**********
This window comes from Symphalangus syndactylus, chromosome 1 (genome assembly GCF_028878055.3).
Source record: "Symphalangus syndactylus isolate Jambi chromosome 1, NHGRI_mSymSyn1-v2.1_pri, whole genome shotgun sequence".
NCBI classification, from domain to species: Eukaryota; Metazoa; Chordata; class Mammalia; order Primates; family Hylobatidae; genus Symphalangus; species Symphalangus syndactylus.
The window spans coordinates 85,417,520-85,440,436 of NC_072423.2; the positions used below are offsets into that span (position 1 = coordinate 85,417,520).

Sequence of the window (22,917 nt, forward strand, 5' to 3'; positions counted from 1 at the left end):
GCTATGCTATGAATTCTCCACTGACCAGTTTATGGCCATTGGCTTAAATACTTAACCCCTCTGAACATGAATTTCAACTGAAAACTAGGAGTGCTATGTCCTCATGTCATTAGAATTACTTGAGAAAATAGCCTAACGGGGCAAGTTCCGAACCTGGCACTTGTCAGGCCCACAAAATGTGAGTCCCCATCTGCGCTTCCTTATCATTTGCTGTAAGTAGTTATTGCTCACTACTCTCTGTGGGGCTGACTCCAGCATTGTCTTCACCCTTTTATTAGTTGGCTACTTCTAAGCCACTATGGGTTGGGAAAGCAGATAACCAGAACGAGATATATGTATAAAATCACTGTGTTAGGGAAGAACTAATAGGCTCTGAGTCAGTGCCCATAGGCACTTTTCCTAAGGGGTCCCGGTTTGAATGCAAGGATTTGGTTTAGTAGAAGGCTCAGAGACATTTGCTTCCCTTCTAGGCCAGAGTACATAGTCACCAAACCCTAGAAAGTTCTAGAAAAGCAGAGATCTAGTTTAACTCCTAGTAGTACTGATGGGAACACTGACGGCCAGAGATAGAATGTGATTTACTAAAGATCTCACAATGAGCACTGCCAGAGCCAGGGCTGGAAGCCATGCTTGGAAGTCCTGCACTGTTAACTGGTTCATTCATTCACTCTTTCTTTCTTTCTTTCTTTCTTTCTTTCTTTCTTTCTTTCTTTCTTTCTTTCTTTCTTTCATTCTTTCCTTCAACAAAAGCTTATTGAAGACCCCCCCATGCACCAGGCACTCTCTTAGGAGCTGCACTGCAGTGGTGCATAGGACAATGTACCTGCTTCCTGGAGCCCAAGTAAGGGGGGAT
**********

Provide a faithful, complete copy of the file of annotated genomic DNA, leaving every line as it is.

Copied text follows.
This window comes from Symphalangus syndactylus, chromosome 1 (genome assembly GCF_028878055.3).
Source record: "Symphalangus syndactylus isolate Jambi chromosome 1, NHGRI_mSymSyn1-v2.1_pri, whole genome shotgun sequence".
NCBI classification, from domain to species: Eukaryota; Metazoa; Chordata; class Mammalia; order Primates; family Hylobatidae; genus Symphalangus; species Symphalangus syndactylus.
The window spans coordinates 85,417,520-85,440,436 of NC_072423.2; the positions used below are offsets into that span (position 1 = coordinate 85,417,520).

Sequence of the window (22,917 nt, forward strand, 5' to 3'; positions counted from 1 at the left end):
GCTATGCTATGAATTCTCCACTGACCAGTTTATGGCCATTGGCTTAAATACTTAACCCCTCTGAACATGAATTTCAACTGAAAACTAGGAGTGCTATGTCCTCATGTCATTAGAATTACTTGAGAAAATAGCCTAACGGGGCAAGTTCCGAACCTGGCACTTGTCAGGCCCACAAAATGTGAGTCCCCATCTGCGCTTCCTTATCATTTGCTGTAAGTAGTTATTGCTCACTACTCTCTGTGGGGCTGACTCCAGCATTGTCTTCACCCTTTTATTAGTTGGCTACTTCTAAGCCACTATGGGTTGGGAAAGCAGATAACCAGAACGAGATATATGTATAAAATCACTGTGTTAGGGAAGAACTAATAGGCTCTGAGTCAGTGCCCATAGGCACTTTTCCTAAGGGGTCCCGGTTTGAATGCAAGGATTTGGTTTAGTAGAAGGCTCAGAGACATTTGCTTCCCTTCTAGGCCAGAGTACATAGTCACCAAACCCTAGAAAGTTCTAGAAAAGCAGAGATCTAGTTTAACTCCTAGTAGTACTGATGGGAACACTGACGGCCAGAGATAGAATGTGATTTACTAAAGATCTCACAATGAGCACTGCCAGAGCCAGGGCTGGAAGCCATGCTTGGAAGTCCTGCACTGTTAACTGGTTCATTCATTCACTCTTTCTTTCTTTCTTTCTTTCTTTCTTTCTTTCTTTCTTTCTTTCTTTCTTTCTTTCTTTCATTCTTTCCTTCAACAAAAGCTTATTGAAGACCCCCCCATGCACCAGGCACTCTCTTAGGAGCTGCACTGCAGTGGTGCATAGGACAATGTACCTGCTTCCTGGAGCCCAAGTAAGGGGGGAT